Only hearing bits and pieces of my mother’s life and death, I didn’t really have much to go on. On top of all that, I didn’t even look like her. I had no proof that she even loved me.  All of the photo albums I had seen thus far were filled with pictures of her, my Dad and my older sister (who looks like her twin).  I only had maybe 3 baby pictures of me and no other pictures until I was 5, long after her death. So, I remained bitter towards her and didn’t have any desire to ever go back to the cemetery to see her. She had abandoned me in life so, I had abandoned her in death. It wasn’t until I became engaged did I really start to become interested in her story.

I was 19 when I became pregnant with my first child and got engaged to my longtime crush, Mr. Ex. Mr. Ex’s family was thrilled that we decided to get married. Being a very religious family, they saw it as the only proper thing to do. His mother handled all the arrangements including altering my wedding dress to fit my pregnant belly. Mr. Ex’s sister helped make the brides maids dresses and offered her church for the ceremony. His other sister volunteered to cook the food for the reception.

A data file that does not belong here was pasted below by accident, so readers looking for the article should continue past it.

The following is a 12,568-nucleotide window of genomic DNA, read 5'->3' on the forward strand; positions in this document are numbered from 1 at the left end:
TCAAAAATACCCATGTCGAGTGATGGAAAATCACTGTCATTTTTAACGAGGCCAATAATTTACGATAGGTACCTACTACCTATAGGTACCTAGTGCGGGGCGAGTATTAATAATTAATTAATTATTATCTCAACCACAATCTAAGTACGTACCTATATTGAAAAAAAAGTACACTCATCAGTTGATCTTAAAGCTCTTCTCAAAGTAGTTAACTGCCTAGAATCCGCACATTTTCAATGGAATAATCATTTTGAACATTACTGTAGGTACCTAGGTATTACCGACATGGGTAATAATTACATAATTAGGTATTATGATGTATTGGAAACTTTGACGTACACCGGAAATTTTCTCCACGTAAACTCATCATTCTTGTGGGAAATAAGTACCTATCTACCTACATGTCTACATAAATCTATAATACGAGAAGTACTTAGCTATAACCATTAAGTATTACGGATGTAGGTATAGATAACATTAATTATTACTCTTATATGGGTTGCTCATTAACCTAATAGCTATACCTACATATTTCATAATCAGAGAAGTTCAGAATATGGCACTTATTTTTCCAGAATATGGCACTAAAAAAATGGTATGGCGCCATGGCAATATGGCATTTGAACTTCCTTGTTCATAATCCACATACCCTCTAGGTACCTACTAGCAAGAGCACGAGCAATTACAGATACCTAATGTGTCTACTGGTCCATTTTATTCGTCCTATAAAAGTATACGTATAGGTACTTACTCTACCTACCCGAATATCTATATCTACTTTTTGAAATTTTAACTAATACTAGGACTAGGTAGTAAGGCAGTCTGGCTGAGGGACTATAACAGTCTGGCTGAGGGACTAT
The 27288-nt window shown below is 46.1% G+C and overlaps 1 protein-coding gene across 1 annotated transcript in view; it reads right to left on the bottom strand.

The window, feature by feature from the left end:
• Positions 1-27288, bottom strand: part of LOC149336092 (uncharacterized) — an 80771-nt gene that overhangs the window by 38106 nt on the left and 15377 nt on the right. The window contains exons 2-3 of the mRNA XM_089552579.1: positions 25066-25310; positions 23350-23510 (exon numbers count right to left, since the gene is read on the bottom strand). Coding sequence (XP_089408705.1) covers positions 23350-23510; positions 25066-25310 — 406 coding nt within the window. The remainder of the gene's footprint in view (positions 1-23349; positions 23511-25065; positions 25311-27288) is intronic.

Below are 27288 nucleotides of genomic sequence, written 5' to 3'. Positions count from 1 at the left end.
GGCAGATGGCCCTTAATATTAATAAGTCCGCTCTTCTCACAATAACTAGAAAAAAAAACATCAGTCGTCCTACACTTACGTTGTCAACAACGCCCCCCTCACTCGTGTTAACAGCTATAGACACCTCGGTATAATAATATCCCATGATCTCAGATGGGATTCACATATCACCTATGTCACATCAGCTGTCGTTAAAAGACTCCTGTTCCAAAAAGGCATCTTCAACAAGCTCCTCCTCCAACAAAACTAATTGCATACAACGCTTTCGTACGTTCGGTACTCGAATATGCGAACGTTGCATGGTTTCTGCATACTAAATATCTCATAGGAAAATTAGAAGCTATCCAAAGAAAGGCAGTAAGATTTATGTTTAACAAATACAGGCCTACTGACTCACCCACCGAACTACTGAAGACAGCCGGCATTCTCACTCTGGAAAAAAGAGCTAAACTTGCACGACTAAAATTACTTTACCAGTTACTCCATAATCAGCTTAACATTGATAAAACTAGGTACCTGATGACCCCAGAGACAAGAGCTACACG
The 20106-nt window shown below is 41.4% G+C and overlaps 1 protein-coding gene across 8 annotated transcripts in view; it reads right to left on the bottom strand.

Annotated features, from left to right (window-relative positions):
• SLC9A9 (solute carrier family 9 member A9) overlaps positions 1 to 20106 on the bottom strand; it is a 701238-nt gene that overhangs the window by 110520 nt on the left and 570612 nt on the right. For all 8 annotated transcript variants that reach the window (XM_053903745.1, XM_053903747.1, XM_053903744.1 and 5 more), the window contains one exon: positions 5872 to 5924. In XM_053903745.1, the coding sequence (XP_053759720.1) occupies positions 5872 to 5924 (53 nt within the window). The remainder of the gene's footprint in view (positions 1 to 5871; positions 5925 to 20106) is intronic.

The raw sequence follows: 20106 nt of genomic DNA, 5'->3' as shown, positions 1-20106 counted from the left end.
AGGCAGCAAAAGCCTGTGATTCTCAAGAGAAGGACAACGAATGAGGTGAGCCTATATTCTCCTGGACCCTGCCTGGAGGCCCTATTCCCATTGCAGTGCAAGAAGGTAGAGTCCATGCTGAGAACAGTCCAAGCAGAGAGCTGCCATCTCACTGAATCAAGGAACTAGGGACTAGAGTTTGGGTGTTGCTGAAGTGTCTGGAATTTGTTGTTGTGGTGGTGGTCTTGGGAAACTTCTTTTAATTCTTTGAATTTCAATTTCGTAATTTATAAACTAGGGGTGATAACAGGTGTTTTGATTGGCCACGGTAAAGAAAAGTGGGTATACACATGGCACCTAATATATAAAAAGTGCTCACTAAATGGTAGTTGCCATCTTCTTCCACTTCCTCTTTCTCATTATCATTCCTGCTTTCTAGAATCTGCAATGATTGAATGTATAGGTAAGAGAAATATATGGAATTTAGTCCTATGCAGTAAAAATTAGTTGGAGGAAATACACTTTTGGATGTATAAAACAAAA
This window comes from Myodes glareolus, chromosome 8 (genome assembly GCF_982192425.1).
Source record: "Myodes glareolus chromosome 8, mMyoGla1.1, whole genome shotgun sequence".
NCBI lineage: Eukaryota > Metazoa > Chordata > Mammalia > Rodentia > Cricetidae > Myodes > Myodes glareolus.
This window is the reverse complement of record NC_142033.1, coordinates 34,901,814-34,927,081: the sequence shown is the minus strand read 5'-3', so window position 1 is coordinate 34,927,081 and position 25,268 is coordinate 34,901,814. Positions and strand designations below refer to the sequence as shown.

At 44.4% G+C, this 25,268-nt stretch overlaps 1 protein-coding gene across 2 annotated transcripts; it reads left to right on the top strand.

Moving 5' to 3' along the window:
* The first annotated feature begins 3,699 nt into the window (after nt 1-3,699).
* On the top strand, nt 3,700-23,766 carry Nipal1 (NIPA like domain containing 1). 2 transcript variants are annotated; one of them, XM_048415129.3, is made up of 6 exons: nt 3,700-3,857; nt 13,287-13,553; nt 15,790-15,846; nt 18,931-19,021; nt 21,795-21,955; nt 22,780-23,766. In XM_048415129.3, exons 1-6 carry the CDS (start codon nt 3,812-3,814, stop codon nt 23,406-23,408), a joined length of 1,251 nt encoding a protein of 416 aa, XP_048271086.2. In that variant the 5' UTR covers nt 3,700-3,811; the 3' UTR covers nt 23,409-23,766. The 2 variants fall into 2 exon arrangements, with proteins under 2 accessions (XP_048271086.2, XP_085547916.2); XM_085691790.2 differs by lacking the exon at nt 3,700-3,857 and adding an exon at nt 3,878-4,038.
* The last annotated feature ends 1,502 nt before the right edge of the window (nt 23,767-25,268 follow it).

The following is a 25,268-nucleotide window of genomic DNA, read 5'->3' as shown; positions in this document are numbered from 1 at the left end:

My family, on the other hand, was not very happy. In fact, my dad tried to talk me out of getting married. “Just because you have a baby together does not mean you have to be married Manosha”, that was his exact words. He even tried to point out attractive women to Mr. Ex saying, “See what you will be missing out on if you get married”. On top of all that he refused to help in any kind of way with my wedding. At one point, I considered having my uncle walk me down the aisle instead of him.

My dad wasn’t the only unsupportive person.  Mama Lou refused to attend the wedding saying “This is Cindy and Malcolm all over again”, (my mother and father). My grandma Phy asked me to take some time and really think about this. “Don’t let his family pressure you into marriage. No one wants to see what happened to your mother happen to you but, if this is really what you want, I will support you”.